And now DB is set to become one of the biggest beneficiaries of its collapse.
More reporting on the Wirecard situation has emerged over the long weekend in the US, and none of it is flattering.
As a court-appointed administrator begins the process of managing what’s left of Wirecard through the insolvency process, while doing the best the government can to compensate shareholders who were deceived by the onetime fintech darling, WSJ reports that the (now former) COO, Jan Marsalek, has disappeared, with many suspecting that the longtime COO – who probably knows where many of the bodies are buried – has gone on the run as German prosecutors seek to question him.
His motives aren’t too difficult to discern: With CEO Markus Braun out on bail, it’s likely that Marsalek, who’s suspected of playing a critical role in maintaining the company’s complex shell game with the “Asian third-parties” which helped Wirecard conceal its accounting fraud, even from the auditors who apparently never bothered to actually check these accounts.
When the FT reported last year that most of Wirecard’s actual profits were generated by its opaque Asian businesses, the company denied it, with CEO Markus Braun insisting this was “simply not true”. But once again, it appears the FT reporters were spot-on, as an appendix to to KPMG’s damning third-party report obtained exclusively by the FT purports to show.
Per the FT, Wirecard’s core business in Europe and the Americas has been lossmaking for years, which means the only Wirecard subsidiaries worth any money are those tied to the company’s most opaque operations, which might make it more difficult to sell the business lines that aren’t impacted by the fraud, and which still have value (theoretically, at least).
Some background: German payments group collapsed into insolvency last month after revealing that €1.9 billion ($2.1 billion) in cash in its accounts actually “didn’t exist”, exposing the “highly profitable” payments company and lender as a fraud.
According to its EY-audited financial reports, between 2016 and 2018 Wirecard generated operating margins of around 22% and almost doubled annual earnings before interest and taxes to €439 million. However, these profits appear to have existed largely on paper, according to the section of the KMPG report (which has already been made public, though the appendix has not) obtained by the FT. The businesses in question are WC’s payments business in Europe and Asia, and its credit card business in Europe and North America. Not only were these businesses lossmaking, but they’ve become increasingly money-losing in recent years.
During this time, Wirecard contended that its opaque Asian business more than offset these losses. But now it appears that 2/3rds of that businesses profits were completely imaginary. The company’s activities outside Asia haven’t actually generated a profit since 2016.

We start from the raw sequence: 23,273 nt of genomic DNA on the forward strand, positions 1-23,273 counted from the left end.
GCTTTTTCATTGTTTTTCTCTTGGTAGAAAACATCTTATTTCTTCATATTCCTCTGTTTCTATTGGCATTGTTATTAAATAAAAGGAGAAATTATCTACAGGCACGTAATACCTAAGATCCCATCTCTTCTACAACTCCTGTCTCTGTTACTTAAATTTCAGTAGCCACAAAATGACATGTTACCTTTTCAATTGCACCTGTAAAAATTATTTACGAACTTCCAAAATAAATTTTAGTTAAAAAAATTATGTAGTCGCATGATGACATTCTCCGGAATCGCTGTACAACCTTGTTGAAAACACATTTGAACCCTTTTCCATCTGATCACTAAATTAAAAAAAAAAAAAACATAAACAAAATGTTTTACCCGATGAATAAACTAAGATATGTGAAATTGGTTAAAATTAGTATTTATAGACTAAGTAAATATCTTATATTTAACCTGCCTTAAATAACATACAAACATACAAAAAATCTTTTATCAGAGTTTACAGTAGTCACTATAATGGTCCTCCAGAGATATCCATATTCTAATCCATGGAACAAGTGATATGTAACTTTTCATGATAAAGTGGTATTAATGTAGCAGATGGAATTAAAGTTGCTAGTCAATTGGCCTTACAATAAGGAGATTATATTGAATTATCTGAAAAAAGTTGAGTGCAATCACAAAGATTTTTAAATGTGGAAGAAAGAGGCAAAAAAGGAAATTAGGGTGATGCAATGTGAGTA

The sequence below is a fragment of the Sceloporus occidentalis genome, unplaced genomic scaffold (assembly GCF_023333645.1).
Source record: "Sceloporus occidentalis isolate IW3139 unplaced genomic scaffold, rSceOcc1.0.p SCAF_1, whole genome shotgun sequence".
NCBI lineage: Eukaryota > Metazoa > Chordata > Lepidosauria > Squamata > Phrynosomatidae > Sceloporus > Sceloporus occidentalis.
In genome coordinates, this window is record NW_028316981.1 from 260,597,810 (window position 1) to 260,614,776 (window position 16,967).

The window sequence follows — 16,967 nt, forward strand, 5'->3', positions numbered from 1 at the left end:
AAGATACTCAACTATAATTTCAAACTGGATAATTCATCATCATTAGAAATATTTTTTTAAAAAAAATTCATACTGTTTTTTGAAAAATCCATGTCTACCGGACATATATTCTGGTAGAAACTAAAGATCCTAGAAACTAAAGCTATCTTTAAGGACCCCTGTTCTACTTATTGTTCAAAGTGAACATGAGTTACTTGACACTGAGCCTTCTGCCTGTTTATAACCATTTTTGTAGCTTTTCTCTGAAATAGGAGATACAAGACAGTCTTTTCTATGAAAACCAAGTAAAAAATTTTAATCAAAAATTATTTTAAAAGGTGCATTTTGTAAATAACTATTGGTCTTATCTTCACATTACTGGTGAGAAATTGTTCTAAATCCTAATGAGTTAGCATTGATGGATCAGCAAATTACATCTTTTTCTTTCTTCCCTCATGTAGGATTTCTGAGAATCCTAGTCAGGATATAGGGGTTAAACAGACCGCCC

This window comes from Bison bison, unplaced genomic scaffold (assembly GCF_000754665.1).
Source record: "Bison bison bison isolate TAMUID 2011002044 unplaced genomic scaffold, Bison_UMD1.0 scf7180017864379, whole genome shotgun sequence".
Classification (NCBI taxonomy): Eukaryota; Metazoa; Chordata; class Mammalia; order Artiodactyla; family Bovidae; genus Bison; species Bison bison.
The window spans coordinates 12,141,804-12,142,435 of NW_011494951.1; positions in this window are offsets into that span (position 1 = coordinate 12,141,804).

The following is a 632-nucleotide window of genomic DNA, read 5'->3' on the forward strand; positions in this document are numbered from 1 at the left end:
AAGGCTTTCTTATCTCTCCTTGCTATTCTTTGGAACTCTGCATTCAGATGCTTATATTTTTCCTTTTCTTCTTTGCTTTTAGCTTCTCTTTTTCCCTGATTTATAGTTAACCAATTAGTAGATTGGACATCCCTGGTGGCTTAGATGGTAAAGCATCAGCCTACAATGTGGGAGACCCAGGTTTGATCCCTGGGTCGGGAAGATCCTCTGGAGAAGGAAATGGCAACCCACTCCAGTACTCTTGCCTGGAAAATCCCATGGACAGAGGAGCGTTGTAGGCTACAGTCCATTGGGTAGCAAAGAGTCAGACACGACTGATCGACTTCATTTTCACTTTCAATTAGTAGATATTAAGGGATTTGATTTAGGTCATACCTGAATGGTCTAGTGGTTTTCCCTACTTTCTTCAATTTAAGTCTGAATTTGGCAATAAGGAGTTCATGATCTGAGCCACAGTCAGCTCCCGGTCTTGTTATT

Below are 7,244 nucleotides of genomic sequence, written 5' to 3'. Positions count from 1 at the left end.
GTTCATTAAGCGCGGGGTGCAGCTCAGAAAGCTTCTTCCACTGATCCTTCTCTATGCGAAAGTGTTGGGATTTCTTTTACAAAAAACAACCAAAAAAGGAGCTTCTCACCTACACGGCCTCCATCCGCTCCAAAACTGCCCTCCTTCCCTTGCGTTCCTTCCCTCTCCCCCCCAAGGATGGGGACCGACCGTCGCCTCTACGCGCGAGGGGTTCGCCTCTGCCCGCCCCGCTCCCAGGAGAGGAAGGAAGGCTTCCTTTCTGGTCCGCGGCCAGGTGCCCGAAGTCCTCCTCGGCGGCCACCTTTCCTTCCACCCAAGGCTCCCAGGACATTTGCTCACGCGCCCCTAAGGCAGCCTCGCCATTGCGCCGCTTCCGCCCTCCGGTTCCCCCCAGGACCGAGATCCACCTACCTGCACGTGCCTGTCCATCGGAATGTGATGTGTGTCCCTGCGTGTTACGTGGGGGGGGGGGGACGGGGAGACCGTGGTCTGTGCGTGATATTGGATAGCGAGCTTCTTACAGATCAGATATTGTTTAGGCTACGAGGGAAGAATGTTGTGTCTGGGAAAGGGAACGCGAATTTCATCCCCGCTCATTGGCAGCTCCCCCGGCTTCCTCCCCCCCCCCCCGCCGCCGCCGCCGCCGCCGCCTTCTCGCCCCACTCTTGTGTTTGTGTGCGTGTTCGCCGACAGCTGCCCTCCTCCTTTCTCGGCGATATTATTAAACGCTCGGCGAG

Wirecard’s court-appointed administrator Michael Jaffé is facing a difficult task as he tries to manage the sale of a few profitable business lines in WC’s banking and payments businesses. As more damning information comes to light, a sale of Wirecard’s subsidiaries needs to happen within weeks or they will lose any remaining value. “Wirecard has very few physical assets, and the risk is that many of its clients will switch to rivals soon,” said an anonymous source quoted by the FT. That source also claimed that the legal claims against Wirecard’s former management and its auditor (EY) said one of the people, adding that Wirecard’s legal claims against its former management and its accountant may be more valuable than its remaining operating business.
Several buyers have expressed interest, including – most notably – Deutsche Bank, which maintains it is best positioned to integrate Wirecard’s legit businesses into its existing operations.
In an extraordinary example of how banks can sometimes abuse the “Chinese Wall” that’s supposed to exist between the stock analysts and the investment bankers, Deutsche Bank, over the course of a year, hedged all of its loan exposure (some $300 million in loans to both Wirecard and its (now former) chief executive, Markus Braun) to Wirecard. Meanwhile, its independent investment-management unit (DWS) piled into Wirecard’s shares, and DB’s analysts issued at least one “buy” rating on the DAX component’s shares.
As Wirecard’s shares eclipsed those of Germany financial champions like Deutsche Bank and Commerzbank (which WDI would later replace as a component of the DAX), the financial establishment in the country went from treating Wirecard like a pariah or a novelty (the company got its start providing payments infrastructure to adult entertainment sites and other shadier corners of the Internet) to a true national champion.
One of DB’s most egregious decisions involving Wirecard was hiring Andreas Loetscher, the Ernst & Young partner who oversaw several audits of Wirecard’s results, as chief accounting officer. Loetscher is now under investigation by German authorities.
The statements, views and opinions expressed in this column are solely those of the author and do not necessarily represent those of The Duran.